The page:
We had another opportunity for a rummage around the trees of Calderstones today, because our leader (who loves to identify fast-moving birds and butterflies but is bored by sedentary trees) was recovering from a family celebration. Our first discovery was a surprise – the original Golden Rain tree, which we had thought had been cut down a couple years ago, is still there! For anyone looking, it is near the gates to the private garden at the back of the Mansion House. The tree is still hemmed in by a Yew, but the leaves are visible high in the canopy, reaching for the sun.
Then we headed into the Harthill area of the park and the triangular field which old maps call the Rose Garden. There are some interesting young trees there, and it’s good that the park is being renewed. Two young saplings next to each other were a Judas tree and a Foxglove tree, and nearby was one of about the same age which still had its nursery label attached, saying Carya illinoinensis. I racked my brains, knowing I’d seen the genus Carya somewhere, and guessed it was a Wingnut by the pinnate leaves. But now I look it up I see that it isn’t a Wingnut, it’s a Hickory, and not just any old Hickory but a Pecan nut tree! I think it’s another gamble with climate change, similar to the planting of olives and vineyards in the south of England. Maybe as the seasons get warmer, it will produce nuts. I haven’t even taken a picture of it, but it’s near the Judas and the Foxglove.
Then we had a look at the Golden Rain tree near the pony paddock. The seed-bearing lanterns are developing but aren’t pink yet and none appear to have fallen. We tried to gently pull some down with a hook and string, but only got one. They clearly aren’t ready yet and we’ll have to try again later in the year.
On our way to lunch we stopped to admire a shrubby tree with clusters of small bell-shaped flowers, each with a very narrow opening at the bottom. Despite that, the bees were on them, so their tongues must be long enough to reach the nectar and pollen. I haven’t identified it, but it looks like some kind of Pieris to me, although all of them flower in Spring, not late summer.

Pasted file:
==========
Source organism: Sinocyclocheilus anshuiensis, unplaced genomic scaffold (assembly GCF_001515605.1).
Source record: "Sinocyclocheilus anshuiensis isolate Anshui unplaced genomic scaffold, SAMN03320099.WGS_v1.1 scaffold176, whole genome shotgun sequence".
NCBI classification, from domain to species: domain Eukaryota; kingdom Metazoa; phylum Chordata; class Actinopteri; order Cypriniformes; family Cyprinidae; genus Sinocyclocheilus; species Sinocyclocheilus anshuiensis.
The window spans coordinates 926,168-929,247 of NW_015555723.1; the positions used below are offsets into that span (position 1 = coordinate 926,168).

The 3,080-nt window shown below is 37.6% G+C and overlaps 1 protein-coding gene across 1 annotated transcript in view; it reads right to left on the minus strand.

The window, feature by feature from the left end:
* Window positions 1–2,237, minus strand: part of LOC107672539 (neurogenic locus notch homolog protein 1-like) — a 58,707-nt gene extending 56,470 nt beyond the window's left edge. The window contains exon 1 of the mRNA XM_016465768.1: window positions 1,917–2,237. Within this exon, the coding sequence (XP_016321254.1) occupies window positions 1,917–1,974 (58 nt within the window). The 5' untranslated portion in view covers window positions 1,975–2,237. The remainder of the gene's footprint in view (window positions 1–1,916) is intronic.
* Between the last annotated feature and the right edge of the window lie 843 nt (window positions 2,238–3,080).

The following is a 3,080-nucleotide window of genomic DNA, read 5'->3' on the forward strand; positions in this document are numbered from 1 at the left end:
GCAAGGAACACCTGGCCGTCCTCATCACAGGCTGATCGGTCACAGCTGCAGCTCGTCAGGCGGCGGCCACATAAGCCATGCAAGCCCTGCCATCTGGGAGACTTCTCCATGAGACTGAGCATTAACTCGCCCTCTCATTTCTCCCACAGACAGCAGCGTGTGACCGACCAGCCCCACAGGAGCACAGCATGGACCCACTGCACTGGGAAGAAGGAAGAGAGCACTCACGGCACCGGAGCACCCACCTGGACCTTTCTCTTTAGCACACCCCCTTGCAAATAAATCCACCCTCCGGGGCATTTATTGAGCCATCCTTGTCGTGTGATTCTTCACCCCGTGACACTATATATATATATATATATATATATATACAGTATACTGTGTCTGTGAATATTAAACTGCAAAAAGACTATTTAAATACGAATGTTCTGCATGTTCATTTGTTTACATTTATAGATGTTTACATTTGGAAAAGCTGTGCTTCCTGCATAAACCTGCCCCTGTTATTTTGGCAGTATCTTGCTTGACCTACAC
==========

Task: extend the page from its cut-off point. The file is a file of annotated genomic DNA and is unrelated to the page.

After lunch at the north end of the picnic field we rambled slowly back towards the Mansion House, continually distracted by interesting trees. These lovely little red and purple fruits are Korean Spindle Euonymus oxyphillus.
A huge old evergreen tree is a Coigue or Dombey’s Beech Nothofagus dombeyi. It’s the height and girth champion of Lancashire at 16.5 m (54 ft) and 267 cm (8 ft 8 in).
Another pretty little fruit belonged to the Japanese Snowbell Styrax japonicus.
Thick ivy grows on the wall opposite the side of the Mansion House, and over it was growing this lovely late-flowering white Clematis, covered with insects and bees. It must be a cultivated form of the wild Old Man’s Beard Clematis vitalba. It is said to be common in central and southern England “but records quickly diminish as you go north”. Another species on the march northwards, perhaps.
Near the 1000-year-old Allerton Oak the Virginian Witch Hazel was looking sick but the Persian Ironwood was starting to put on its intense autumn colour.
We were intrigued by this lopped knobbly tree trunk, with one or two good branches surviving. Some sort of Maple by the look of it.
Then, after noting a yellow-berried Holly, we headed back to the bus.
Public transport details: Bus 75 from Gt Charlotte Street at 10.10, arriving Menlove Avenue / Compton’s Lane at 10.32. Returned on 75 from Beech Lane / Crompton’s Lane at 2.35, arriving Liverpool 3.00.